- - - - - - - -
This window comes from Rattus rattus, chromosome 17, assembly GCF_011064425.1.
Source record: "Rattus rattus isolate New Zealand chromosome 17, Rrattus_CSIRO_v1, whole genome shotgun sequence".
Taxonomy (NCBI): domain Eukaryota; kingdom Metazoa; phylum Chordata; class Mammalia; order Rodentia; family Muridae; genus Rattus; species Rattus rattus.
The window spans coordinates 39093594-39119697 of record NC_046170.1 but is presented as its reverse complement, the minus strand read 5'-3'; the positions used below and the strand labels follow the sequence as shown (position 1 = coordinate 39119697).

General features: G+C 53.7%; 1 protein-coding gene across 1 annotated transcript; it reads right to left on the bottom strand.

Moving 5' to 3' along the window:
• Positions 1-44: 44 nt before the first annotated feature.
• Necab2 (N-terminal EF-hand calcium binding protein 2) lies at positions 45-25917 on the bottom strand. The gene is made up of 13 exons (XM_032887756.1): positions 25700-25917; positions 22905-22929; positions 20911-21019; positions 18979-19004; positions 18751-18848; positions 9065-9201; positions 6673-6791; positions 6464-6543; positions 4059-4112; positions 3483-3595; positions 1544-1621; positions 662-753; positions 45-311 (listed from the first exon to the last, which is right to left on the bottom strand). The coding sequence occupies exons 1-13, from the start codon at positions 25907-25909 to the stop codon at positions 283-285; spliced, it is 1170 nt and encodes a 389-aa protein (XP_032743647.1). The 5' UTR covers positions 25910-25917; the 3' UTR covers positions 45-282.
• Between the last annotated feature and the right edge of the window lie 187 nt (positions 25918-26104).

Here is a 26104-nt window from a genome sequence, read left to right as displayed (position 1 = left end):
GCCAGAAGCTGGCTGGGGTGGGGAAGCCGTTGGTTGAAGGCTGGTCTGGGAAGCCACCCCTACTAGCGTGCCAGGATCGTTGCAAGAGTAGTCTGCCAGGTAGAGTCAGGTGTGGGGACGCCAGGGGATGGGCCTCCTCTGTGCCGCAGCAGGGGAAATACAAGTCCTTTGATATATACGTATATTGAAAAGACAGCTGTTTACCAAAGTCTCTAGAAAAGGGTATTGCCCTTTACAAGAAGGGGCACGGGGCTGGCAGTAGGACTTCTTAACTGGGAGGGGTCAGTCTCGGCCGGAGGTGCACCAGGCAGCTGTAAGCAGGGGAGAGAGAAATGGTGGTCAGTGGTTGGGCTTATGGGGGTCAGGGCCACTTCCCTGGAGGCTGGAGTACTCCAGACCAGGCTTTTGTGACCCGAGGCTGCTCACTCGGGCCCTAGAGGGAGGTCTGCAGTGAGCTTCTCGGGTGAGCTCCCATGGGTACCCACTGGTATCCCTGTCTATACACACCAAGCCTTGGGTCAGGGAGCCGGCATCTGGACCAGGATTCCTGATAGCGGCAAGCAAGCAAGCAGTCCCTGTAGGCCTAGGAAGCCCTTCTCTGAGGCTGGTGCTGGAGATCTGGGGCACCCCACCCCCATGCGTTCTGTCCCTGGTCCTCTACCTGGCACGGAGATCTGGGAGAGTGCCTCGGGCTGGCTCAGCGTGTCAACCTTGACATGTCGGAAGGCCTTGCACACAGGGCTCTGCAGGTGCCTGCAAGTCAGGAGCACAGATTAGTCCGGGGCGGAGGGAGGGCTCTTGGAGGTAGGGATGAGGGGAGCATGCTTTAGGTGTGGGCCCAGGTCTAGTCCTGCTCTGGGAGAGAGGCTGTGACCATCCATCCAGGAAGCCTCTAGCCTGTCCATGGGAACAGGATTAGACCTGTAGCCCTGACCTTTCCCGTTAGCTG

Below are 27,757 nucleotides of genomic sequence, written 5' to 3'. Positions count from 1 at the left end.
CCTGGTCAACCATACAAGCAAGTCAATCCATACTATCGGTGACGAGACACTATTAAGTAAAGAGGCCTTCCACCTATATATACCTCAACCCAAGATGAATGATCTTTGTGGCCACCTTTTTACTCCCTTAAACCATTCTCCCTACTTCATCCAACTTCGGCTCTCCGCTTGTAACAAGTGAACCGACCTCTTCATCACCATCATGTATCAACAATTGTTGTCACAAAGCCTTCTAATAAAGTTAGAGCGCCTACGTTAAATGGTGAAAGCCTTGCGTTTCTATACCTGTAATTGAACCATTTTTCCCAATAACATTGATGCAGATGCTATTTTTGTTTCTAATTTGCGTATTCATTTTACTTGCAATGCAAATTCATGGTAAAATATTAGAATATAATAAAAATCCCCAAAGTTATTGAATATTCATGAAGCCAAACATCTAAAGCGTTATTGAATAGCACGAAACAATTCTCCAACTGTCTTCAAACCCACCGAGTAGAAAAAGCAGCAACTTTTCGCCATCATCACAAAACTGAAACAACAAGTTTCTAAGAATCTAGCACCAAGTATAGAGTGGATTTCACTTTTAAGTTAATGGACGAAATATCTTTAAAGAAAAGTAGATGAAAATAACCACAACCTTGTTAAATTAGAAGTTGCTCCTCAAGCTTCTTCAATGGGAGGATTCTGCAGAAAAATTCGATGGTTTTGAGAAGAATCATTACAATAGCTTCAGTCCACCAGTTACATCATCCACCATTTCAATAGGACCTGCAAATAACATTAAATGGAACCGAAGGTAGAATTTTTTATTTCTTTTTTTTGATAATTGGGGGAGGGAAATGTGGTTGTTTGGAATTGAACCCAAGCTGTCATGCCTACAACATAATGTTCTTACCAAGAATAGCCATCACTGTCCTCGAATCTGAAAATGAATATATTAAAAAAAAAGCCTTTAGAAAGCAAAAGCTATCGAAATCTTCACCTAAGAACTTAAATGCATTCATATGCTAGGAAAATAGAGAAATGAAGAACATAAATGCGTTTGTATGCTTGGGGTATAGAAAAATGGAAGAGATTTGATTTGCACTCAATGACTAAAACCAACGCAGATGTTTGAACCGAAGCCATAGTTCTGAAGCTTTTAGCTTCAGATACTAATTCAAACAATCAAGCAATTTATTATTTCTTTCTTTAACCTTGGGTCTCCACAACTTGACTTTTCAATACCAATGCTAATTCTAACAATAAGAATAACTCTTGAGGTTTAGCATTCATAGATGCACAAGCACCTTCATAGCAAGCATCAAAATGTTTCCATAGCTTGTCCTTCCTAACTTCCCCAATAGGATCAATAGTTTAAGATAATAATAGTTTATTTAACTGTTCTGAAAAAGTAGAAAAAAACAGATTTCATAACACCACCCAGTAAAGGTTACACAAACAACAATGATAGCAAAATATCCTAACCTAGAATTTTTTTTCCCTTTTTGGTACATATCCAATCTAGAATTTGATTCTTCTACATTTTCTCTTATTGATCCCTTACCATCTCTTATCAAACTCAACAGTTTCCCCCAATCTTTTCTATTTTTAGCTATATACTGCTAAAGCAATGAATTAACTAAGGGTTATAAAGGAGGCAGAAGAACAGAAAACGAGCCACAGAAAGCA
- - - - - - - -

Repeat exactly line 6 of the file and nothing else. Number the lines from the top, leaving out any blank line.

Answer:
Moving 5' to 3' along the window: